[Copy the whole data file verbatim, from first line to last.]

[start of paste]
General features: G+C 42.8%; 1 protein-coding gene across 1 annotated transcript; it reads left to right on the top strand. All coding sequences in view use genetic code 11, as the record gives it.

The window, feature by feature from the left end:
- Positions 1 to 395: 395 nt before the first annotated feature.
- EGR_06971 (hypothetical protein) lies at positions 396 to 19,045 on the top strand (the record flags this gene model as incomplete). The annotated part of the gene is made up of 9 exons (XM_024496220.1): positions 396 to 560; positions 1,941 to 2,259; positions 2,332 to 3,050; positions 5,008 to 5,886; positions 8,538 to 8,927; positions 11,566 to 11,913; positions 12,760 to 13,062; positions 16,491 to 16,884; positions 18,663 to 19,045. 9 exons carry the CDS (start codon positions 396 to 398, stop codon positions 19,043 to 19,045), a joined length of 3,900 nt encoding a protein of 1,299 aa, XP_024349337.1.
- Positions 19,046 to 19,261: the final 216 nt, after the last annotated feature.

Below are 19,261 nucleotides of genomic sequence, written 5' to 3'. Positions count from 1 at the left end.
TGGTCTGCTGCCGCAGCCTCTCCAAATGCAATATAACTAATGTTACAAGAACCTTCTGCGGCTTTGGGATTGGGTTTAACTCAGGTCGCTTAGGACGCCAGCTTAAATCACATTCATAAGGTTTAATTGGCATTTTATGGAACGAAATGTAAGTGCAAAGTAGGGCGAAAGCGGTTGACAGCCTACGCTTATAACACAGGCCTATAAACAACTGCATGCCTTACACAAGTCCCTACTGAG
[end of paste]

General features: G+C 42.8%; 1 protein-coding gene across 1 annotated transcript; it reads left to right on the top strand. All coding sequences in view use genetic code 11, as the record gives it.

The window, feature by feature from the left end:
- Positions 1 to 395: 395 nt before the first annotated feature.
- EGR_06971 (hypothetical protein) lies at positions 396 to 19,045 on the top strand (the record flags this gene model as incomplete). The annotated part of the gene is made up of 9 exons (XM_024496220.1): positions 396 to 560; positions 1,941 to 2,259; positions 2,332 to 3,050; positions 5,008 to 5,886; positions 8,538 to 8,927; positions 11,566 to 11,913; positions 12,760 to 13,062; positions 16,491 to 16,884; positions 18,663 to 19,045. 9 exons carry the CDS (start codon positions 396 to 398, stop codon positions 19,043 to 19,045), a joined length of 3,900 nt encoding a protein of 1,299 aa, XP_024349337.1.
- Positions 19,046 to 19,261: the final 216 nt, after the last annotated feature.

Below are 19,261 nucleotides of genomic sequence, written 5' to 3'. Positions count from 1 at the left end.
TGGTCTGCTGCCGCAGCCTCTCCAAATGCAATATAACTAATGTTACAAGAACCTTCTGCGGCTTTGGGATTGGGTTTAACTCAGGTCGCTTAGGACGCCAGCTTAAATCACATTCATAAGGTTTAATTGGCATTTTATGGAACGAAATGTAAGTGCAAAGTAGGGCGAAAGCGGTTGACAGCCTACGCTTATAACACAGGCCTATAAACAACTGCATGCCTTACACAAGTCCCTACTGAG